While it would have been much easier for the country’s sub-units (the states) to harvest the resource endowments of their diasporic indigenes under some broader policy objectives of the federal government for their own peculiar developmental challenges, the states should now decide if, and how to engage their diasporic indigenes as they cannot complain of being hamstrung or shackled by those ubiquitous federal government’s items on the Exclusive Legislative List. But the “if”—-it seems to me—-have not only taken the pride of place in the states’ decision (or indecision) to include their Diasporans into their developmental agendas, but has rendered the “how” a nonentity, judging by the 5 states of Anambra (with a full Ministry), Abia, Edo, Benue and Ekiti that have offices dedicated solely to their Diasporans for their developmental pursuits—-to my chagrin—-out of the 36 states in the federation.
While it would be standing logic on its head to postulate that the arrival of $24.3 billion into the economy of any country, let alone Nigeria’s (and, quite appropriately the states because they are the final destinations where these remittances are expended) couldn’t have added any intrinsic value to the states or is significant enough to warrant the state governments’ attention, one cannot help but say that a very significant portion of these remittances would probably be considered by financial experts to have been ‘wasted’ if these remittances were to be placed under close scrutiny. This is because the effects that the remittances should have had on the states in meeting their developmental challenges, relative to the monies (which could well be higher than some states’ monthly federal allocations) that accrued to them from their indigenes in the Diaspora, may be very negligible due to their lack of inclusion and participation in their state’s development. Surveys have indicated that the remittances to Nigeria by her diasporic citizens are spent mostly on education of their wards and other loved ones, healthcare, business start-ups and maintenance, land purchases, and building (of non-revenue generating) houses that would eventually end up serving as not only the retirement homes of their owners, but subsequently as their grave sites.
While it cannot be argued that what these remittances are used for, as in the case of the aforementioned, are in themselves social ‘goods’ in the states where they’re finally utilized, significant wastage would have been absent, or at least reduced to a minimum, if there are mechanisms to track the usage of these monies. What’s more, some of these remittances failed to have the desired effects due to the fraudulent behaviours of people to whom these monies are entrusted by their owners. This is where state governments—-most of whose capacity utilization are not only very low and archaic, but also lacks the funds to spur socio-economic growths, should have come in as protectors of the economic interests of their diasporic indigenes through policies and programmes that will guide them aright. This would have been a win-win situation.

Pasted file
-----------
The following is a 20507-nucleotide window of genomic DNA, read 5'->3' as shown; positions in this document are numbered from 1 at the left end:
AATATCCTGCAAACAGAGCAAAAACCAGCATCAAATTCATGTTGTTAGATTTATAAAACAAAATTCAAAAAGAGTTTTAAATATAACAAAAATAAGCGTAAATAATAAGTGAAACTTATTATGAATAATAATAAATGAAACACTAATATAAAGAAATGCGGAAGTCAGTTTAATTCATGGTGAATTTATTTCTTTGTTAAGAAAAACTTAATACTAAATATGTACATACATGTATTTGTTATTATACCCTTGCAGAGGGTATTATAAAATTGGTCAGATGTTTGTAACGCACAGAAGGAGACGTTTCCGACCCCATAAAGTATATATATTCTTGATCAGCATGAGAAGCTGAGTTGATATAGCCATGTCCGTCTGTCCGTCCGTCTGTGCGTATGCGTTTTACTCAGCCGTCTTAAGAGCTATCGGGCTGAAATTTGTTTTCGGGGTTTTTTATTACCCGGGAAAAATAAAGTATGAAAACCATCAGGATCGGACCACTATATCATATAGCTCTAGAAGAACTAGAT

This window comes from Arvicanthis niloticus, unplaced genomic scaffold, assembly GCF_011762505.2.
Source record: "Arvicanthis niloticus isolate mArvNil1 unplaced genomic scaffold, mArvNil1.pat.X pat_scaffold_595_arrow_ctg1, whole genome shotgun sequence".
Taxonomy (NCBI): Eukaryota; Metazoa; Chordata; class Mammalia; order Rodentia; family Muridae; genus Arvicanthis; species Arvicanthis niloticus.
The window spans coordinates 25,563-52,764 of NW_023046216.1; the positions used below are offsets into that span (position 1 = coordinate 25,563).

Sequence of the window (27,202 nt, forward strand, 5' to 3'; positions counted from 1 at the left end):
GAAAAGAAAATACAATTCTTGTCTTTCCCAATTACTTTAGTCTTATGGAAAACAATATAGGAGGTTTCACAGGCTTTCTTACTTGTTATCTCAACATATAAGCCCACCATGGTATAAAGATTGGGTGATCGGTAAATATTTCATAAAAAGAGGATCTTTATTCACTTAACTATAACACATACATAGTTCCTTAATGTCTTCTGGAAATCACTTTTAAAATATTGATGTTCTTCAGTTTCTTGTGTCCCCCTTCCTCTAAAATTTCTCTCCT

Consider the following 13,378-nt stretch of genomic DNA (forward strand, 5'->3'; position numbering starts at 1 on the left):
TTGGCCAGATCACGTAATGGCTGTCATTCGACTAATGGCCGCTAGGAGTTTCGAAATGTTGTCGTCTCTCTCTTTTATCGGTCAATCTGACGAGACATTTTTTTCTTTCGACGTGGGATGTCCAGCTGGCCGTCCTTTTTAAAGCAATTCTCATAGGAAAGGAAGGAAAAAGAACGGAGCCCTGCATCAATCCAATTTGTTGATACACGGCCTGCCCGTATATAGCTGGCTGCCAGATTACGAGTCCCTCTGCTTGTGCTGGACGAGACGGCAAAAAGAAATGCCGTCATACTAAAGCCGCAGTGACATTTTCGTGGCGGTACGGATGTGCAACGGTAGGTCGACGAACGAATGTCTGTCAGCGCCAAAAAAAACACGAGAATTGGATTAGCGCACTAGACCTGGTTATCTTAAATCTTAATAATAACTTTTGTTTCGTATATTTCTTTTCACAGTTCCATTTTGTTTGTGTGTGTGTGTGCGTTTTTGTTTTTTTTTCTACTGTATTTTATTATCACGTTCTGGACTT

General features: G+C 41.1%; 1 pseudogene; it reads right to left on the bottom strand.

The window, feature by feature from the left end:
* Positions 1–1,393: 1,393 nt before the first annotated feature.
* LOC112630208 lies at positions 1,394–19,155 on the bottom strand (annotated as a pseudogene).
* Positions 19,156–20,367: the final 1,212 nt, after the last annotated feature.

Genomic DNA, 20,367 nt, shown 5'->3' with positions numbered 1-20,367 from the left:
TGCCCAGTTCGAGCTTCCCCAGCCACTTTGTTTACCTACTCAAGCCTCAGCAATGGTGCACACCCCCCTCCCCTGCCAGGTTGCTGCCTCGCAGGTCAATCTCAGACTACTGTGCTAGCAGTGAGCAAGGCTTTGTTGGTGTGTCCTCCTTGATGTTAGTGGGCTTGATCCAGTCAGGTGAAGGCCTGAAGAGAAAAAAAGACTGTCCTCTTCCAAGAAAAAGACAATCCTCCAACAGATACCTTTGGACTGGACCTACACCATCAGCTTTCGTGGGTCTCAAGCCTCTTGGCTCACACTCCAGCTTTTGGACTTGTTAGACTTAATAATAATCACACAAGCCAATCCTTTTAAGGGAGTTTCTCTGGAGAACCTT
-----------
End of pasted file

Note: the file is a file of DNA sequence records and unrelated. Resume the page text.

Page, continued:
But Ekiti state is now determined to make a difference by creating and nurturing mutually beneficial relationships with its diasporic communities in the pursuit of its developmental agenda. For someone who believes that a society can only realize its potential if its people are made the front, back and centre of every facet of its developmental aspiration, Governor John Kayode Fayemi is poised to engage Ekiti Diaspora (both within and without) towards the realization of his four/five pillars upon which reclaiming Ekiti land and restoring its values rests. For a people whose hope and trust in their leaders have always been dashed and shattered with reckless abandon by their leaders over time, it should not be gainsaid that the two major political capitals that have always been going for Governor Fayemi in his leadership trajectory are Trust and Integrity. These time-tested values will be leveraged with Ekiti Diaspora as it will also not only reflect in the policies of the Fayemi administration for strategic partnerships with its diasporic indigenes as so much water has passed under the bridge, but their engagements in every facet of the state’s developmental aspiration will engender them to own a piece of Ekiti.
Femi Odere is the Senior Special Assistant to Ekiti State governor on Diaspora Affairs. He can be reached at [email protected]